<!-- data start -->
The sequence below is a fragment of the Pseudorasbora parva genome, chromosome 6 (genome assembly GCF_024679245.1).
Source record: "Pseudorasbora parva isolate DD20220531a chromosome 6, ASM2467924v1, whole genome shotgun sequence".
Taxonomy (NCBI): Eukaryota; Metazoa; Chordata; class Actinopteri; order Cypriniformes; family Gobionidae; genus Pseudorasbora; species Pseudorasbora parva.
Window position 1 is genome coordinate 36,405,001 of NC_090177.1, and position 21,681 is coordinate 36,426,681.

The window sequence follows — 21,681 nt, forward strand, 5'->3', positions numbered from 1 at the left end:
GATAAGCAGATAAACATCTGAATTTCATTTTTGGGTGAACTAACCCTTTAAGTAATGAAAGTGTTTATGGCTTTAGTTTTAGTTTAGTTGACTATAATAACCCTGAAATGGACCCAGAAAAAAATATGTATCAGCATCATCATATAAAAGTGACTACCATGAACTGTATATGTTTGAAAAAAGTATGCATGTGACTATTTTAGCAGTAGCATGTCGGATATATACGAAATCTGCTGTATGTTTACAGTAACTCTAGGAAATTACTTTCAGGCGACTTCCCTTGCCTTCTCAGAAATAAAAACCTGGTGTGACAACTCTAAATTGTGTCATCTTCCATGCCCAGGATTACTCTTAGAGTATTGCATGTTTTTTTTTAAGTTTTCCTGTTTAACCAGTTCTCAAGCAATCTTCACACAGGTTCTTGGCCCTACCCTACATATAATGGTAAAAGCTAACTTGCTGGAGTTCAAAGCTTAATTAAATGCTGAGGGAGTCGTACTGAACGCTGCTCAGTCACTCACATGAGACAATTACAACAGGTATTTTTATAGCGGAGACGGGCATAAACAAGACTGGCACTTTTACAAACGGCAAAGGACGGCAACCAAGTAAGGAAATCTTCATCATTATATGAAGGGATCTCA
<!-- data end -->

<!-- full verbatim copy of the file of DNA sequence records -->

The sequence below is a fragment of the Pseudorasbora parva genome, chromosome 6 (genome assembly GCF_024679245.1).
Source record: "Pseudorasbora parva isolate DD20220531a chromosome 6, ASM2467924v1, whole genome shotgun sequence".
Taxonomy (NCBI): Eukaryota; Metazoa; Chordata; class Actinopteri; order Cypriniformes; family Gobionidae; genus Pseudorasbora; species Pseudorasbora parva.
Window position 1 is genome coordinate 36,405,001 of NC_090177.1, and position 21,681 is coordinate 36,426,681.

The window sequence follows — 21,681 nt, forward strand, 5'->3', positions numbered from 1 at the left end:
GATAAGCAGATAAACATCTGAATTTCATTTTTGGGTGAACTAACCCTTTAAGTAATGAAAGTGTTTATGGCTTTAGTTTTAGTTTAGTTGACTATAATAACCCTGAAATGGACCCAGAAAAAAATATGTATCAGCATCATCATATAAAAGTGACTACCATGAACTGTATATGTTTGAAAAAAGTATGCATGTGACTATTTTAGCAGTAGCATGTCGGATATATACGAAATCTGCTGTATGTTTACAGTAACTCTAGGAAATTACTTTCAGGCGACTTCCCTTGCCTTCTCAGAAATAAAAACCTGGTGTGACAACTCTAAATTGTGTCATCTTCCATGCCCAGGATTACTCTTAGAGTATTGCATGTTTTTTTTTAAGTTTTCCTGTTTAACCAGTTCTCAAGCAATCTTCACACAGGTTCTTGGCCCTACCCTACATATAATGGTAAAAGCTAACTTGCTGGAGTTCAAAGCTTAATTAAATGCTGAGGGAGTCGTACTGAACGCTGCTCAGTCACTCACATGAGACAATTACAACAGGTATTTTTATAGCGGAGACGGGCATAAACAAGACTGGCACTTTTACAAACGGCAAAGGACGGCAACCAAGTAAGGAAATCTTCATCATTATATGAAGGGATCTCA